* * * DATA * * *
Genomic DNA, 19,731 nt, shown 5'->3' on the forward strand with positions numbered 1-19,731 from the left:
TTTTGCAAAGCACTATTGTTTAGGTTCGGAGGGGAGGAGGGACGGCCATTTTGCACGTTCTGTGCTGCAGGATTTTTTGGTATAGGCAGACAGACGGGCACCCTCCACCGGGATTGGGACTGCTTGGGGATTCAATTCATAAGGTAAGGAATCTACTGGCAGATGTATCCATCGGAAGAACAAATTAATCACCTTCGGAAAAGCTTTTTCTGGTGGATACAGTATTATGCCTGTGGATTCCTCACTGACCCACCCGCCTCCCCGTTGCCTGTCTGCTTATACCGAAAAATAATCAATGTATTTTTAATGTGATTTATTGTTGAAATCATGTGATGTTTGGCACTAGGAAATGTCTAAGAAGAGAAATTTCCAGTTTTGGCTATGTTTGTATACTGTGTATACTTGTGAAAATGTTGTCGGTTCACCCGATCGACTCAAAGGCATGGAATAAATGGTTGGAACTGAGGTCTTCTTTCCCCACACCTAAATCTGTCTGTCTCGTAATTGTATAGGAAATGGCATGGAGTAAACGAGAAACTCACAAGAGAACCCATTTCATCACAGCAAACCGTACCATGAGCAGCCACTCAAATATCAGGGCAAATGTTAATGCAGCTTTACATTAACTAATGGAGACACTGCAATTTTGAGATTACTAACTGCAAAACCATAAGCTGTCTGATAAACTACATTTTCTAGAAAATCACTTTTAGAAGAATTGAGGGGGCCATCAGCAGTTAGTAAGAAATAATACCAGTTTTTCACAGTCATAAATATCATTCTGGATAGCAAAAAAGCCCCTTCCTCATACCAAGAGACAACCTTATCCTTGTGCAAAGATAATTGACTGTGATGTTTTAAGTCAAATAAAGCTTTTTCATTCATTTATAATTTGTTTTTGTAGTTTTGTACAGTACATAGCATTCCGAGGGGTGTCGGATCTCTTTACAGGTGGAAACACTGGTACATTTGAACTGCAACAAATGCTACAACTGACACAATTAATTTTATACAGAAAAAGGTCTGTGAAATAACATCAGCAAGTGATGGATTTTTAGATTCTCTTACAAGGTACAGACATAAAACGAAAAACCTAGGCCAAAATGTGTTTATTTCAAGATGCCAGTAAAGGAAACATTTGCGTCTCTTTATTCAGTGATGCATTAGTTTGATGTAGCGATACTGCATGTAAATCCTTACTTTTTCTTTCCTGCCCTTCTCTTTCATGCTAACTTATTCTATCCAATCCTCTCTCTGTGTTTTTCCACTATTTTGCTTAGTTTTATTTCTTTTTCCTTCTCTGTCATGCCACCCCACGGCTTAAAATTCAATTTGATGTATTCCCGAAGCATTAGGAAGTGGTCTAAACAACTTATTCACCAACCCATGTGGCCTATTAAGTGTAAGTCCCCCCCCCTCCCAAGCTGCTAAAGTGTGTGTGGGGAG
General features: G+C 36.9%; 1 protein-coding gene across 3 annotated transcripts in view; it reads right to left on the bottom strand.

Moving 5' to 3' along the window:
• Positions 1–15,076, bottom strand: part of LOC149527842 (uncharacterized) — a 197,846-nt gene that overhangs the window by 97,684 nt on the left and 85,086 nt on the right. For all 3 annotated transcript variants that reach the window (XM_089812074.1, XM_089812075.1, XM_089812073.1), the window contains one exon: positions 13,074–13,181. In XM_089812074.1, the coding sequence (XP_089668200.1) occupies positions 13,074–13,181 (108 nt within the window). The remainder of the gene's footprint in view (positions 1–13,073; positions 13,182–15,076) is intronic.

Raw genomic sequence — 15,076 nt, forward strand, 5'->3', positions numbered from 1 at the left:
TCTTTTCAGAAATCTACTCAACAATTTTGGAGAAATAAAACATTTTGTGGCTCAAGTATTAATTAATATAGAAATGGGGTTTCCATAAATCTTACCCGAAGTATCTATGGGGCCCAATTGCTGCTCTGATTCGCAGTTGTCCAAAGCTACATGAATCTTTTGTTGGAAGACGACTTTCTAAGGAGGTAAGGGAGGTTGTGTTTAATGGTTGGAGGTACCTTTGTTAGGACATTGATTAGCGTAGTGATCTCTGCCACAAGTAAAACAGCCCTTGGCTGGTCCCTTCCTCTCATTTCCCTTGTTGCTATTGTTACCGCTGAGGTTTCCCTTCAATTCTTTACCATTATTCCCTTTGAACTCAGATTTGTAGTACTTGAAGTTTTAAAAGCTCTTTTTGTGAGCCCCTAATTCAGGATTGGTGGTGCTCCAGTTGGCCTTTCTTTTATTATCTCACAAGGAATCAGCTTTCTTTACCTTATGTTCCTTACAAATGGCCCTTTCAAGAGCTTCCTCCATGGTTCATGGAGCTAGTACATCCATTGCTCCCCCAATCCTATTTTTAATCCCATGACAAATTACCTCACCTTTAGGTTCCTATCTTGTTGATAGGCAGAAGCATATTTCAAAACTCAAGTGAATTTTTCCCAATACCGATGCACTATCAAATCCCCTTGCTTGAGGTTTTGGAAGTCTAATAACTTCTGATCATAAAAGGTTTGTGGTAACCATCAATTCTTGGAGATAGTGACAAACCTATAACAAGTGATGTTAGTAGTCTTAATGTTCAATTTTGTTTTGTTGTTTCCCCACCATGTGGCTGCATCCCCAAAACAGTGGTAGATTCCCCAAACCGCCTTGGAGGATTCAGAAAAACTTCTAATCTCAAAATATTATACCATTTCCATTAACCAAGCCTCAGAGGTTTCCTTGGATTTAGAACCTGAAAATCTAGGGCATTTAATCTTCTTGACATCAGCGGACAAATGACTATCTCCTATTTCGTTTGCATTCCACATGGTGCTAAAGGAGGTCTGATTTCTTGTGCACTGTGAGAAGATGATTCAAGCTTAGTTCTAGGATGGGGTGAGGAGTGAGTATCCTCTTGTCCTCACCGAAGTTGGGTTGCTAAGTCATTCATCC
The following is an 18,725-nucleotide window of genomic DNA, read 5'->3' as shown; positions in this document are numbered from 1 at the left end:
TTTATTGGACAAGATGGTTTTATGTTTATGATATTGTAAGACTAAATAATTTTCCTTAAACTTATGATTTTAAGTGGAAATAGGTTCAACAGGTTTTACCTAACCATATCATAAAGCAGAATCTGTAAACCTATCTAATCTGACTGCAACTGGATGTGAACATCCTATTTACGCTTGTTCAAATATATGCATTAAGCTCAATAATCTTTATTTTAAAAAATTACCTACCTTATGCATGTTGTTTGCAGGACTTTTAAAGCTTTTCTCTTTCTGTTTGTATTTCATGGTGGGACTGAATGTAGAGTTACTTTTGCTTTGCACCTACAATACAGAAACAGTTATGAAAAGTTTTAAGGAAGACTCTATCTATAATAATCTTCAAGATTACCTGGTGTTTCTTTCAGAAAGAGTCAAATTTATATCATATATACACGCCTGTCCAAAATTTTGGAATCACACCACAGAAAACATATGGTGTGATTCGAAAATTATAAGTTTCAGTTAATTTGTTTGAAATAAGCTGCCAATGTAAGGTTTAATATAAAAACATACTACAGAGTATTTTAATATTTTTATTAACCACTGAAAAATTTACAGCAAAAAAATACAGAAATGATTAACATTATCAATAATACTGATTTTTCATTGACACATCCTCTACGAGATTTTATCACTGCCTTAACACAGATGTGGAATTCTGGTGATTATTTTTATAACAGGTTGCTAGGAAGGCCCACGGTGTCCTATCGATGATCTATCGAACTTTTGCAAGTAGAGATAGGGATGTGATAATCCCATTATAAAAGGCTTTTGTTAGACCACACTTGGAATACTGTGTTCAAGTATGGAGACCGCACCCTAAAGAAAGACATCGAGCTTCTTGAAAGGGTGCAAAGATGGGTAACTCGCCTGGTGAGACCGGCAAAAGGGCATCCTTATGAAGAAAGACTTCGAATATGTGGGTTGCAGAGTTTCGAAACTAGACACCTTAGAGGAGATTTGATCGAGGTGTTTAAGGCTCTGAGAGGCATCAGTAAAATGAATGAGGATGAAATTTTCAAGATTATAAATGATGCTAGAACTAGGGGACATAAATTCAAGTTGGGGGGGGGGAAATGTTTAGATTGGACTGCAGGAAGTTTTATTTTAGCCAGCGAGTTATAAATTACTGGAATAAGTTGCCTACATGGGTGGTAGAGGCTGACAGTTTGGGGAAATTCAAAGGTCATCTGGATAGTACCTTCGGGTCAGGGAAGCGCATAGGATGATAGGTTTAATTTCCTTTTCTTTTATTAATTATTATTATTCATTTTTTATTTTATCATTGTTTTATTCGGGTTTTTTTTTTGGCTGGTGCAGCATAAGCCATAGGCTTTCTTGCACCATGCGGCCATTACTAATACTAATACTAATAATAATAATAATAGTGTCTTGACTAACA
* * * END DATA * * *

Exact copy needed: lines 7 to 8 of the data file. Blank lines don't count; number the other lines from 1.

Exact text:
TCTTTTCAGAAATCTACTCAACAATTTTGGAGAAATAAAACATTTTGTGGCTCAAGTATTAATTAATATAGAAATGGGGTTTCCATAAATCTTACCCGAAGTATCTATGGGGCCCAATTGCTGCTCTGATTCGCAGTTGTCCAAAGCTACATGAATCTTTTGTTGGAAGACGACTTTCTAAGGAGGTAAGGGAGGTTGTGTTTAATGGTTGGAGGTACCTTTGTTAGGACATTGATTAGCGTAGTGATCTCTGCCACAAGTAAAACAGCCCTTGGCTGGTCCCTTCCTCTCATTTCCCTTGTTGCTATTGTTACCGCTGAGGTTTCCCTTCAATTCTTTACCATTATTCCCTTTGAACTCAGATTTGTAGTACTTGAAGTTTTAAAAGCTCTTTTTGTGAGCCCCTAATTCAGGATTGGTGGTGCTCCAGTTGGCCTTTCTTTTATTATCTCACAAGGAATCAGCTTTCTTTACCTTATGTTCCTTACAAATGGCCCTTTCAAGAGCTTCCTCCATGGTTCATGGAGCTAGTACATCCATTGCTCCCCCAATCCTATTTTTAATCCCATGACAAATTACCTCACCTTTAGGTTCCTATCTTGTTGATAGGCAGAAGCATATTTCAAAACTCAAGTGAATTTTTCCCAATACCGATGCACTATCAAATCCCCTTGCTTGAGGTTTTGGAAGTCTAATAACTTCTGATCATAAAAGGTTTGTGGTAACCATCAATTCTTGGAGATAGTGACAAACCTATAACAAGTGATGTTAGTAGTCTTAATGTTCAATTTTGTTTTGTTGTTTCCCCACCATGTGGCTGCATCCCCAAAACAGTGGTAGATTCCCCAAACCGCCTTGGAGGATTCAGAAAAACTTCTAATCTCAAAATATTATACCATTTCCATTAACCAAGCCTCAGAGGTTTCCTTGGATTTAGAACCTGAAAATCTAGGGCATTTAATCTTCTTGACATCAGCGGACAAATGACTATCTCCTATTTCGTTTGCATTCCACATGGTGCTAAAGGAGGTCTGATTTCTTGTGCACTGTGAGAAGATGATTCAAGCTTAGTTCTAGGATGGGGTGAGGAGTGAGTATCCTCTTGTCCTCACCGAAGTTGGGTTGCTAAGTCATTCATCC
The following is an 18,725-nucleotide window of genomic DNA, read 5'->3' as shown; positions in this document are numbered from 1 at the left end: